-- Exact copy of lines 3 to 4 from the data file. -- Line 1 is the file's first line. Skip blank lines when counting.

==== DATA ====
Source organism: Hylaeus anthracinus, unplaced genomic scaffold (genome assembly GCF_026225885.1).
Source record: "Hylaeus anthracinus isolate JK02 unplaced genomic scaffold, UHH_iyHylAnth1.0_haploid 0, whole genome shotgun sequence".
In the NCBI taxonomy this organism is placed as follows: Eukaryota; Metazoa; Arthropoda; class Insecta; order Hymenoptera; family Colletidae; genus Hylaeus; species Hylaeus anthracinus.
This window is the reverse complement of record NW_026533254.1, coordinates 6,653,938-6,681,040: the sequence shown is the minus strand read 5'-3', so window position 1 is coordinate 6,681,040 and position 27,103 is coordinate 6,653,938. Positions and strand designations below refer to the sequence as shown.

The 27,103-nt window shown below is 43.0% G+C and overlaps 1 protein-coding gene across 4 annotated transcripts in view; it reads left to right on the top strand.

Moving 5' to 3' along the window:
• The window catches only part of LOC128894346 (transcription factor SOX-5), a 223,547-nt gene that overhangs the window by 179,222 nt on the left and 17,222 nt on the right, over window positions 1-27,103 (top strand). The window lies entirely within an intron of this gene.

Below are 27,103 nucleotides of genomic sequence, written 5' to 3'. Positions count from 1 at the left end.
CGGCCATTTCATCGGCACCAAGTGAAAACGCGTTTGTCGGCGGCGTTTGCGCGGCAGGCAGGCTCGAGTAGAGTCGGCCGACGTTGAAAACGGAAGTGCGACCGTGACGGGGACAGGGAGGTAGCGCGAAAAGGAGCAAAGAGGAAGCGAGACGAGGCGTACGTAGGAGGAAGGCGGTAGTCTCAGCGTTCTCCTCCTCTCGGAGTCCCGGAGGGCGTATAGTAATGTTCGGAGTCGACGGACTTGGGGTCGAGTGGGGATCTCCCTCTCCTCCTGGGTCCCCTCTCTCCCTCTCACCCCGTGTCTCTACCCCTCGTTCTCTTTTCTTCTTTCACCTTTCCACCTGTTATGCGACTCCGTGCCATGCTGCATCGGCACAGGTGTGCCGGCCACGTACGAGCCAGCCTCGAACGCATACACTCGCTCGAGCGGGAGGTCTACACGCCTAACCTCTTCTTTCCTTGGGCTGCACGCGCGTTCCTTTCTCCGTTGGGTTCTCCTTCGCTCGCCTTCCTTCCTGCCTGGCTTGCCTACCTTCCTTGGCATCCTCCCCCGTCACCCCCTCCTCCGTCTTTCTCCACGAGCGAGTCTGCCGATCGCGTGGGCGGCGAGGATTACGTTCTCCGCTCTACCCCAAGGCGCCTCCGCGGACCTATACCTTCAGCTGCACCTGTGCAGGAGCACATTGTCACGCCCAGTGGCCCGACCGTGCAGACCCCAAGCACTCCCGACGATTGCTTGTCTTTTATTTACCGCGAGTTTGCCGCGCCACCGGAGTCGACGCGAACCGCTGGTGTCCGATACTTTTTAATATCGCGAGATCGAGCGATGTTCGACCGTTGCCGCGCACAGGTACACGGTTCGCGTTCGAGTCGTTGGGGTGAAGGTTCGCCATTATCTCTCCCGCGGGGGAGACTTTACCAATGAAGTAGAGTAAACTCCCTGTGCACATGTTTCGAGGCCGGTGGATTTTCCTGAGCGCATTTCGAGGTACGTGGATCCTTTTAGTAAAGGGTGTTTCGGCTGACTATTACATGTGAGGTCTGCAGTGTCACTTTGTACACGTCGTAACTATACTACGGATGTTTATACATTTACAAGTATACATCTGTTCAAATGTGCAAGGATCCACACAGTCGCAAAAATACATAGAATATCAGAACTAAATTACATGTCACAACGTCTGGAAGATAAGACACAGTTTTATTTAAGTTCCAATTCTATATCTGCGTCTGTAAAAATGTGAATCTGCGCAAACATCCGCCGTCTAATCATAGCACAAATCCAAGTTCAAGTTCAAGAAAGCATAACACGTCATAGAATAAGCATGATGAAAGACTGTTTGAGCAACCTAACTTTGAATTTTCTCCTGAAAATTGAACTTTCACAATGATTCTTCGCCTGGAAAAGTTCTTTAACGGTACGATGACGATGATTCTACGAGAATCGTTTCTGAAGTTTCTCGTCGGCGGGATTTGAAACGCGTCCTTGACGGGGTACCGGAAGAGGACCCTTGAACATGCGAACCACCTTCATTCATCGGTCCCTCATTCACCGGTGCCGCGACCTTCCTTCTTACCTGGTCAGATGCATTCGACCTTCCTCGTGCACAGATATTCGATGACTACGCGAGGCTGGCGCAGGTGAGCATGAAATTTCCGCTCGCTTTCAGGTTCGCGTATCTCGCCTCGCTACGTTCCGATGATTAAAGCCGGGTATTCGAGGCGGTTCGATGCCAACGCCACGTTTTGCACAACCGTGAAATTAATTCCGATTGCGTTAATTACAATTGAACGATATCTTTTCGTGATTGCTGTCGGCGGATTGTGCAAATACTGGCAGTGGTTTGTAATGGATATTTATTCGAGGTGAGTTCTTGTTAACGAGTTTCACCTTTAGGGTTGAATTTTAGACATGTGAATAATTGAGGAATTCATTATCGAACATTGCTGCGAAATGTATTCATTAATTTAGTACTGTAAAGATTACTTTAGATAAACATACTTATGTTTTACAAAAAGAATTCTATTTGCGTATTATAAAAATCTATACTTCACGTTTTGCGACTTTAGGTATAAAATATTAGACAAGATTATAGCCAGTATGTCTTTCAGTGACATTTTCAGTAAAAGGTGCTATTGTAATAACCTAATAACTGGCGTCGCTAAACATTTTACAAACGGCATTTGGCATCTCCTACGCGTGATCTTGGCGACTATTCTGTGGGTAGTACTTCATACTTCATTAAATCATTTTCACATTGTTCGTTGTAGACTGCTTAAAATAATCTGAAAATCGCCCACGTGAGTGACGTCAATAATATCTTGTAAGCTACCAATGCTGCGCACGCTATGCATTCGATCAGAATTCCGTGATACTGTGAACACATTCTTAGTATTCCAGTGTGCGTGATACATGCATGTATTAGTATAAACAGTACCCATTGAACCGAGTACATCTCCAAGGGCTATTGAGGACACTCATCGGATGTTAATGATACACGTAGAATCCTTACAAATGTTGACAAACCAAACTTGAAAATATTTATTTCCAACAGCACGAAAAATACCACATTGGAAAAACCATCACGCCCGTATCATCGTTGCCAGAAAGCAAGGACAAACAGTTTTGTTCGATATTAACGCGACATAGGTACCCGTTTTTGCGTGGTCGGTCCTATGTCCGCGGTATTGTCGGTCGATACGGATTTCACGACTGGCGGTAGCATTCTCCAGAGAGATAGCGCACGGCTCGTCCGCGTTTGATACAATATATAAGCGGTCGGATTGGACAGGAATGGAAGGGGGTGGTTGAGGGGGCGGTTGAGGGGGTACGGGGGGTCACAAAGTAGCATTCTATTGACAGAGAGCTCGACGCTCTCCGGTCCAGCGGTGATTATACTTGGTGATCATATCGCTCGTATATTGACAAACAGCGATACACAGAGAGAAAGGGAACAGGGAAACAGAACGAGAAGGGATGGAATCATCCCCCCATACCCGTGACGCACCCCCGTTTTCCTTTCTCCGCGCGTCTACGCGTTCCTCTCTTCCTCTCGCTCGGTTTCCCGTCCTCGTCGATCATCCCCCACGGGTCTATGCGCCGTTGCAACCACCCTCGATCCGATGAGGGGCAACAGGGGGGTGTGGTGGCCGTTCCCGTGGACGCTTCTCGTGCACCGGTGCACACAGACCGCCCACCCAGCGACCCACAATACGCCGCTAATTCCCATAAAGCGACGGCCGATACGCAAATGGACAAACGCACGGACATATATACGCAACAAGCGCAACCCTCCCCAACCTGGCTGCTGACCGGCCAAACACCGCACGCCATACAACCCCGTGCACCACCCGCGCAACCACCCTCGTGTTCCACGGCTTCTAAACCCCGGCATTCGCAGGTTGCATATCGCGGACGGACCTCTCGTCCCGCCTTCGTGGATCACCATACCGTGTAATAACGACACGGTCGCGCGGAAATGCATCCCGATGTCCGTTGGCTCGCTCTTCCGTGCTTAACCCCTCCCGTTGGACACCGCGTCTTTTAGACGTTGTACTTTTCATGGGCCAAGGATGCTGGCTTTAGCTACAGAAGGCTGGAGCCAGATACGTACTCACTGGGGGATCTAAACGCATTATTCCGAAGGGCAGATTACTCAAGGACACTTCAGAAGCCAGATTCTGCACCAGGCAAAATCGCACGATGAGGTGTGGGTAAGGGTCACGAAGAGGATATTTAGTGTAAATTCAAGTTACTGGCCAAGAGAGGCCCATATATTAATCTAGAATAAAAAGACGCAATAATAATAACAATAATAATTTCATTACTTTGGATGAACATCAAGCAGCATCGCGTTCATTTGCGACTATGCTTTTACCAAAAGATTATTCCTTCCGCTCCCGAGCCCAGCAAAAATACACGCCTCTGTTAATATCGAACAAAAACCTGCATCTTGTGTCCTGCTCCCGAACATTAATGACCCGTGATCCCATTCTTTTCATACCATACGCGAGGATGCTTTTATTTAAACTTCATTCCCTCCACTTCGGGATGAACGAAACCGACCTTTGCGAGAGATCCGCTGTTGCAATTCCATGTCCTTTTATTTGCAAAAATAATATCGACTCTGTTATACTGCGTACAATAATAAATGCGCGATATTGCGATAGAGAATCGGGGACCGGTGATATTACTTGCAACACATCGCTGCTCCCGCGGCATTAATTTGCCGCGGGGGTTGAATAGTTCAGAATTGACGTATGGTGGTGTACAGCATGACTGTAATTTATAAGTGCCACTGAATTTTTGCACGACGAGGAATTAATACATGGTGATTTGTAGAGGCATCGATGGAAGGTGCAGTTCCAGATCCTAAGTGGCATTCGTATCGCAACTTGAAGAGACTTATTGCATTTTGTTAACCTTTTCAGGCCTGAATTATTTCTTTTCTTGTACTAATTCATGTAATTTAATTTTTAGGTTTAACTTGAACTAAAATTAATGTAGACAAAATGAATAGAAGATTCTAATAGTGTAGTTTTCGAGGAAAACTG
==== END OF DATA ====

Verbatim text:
In the NCBI taxonomy this organism is placed as follows: Eukaryota; Metazoa; Arthropoda; class Insecta; order Hymenoptera; family Colletidae; genus Hylaeus; species Hylaeus anthracinus.
This window is the reverse complement of record NW_026533254.1, coordinates 6,653,938-6,681,040: the sequence shown is the minus strand read 5'-3', so window position 1 is coordinate 6,681,040 and position 27,103 is coordinate 6,653,938. Positions and strand designations below refer to the sequence as shown.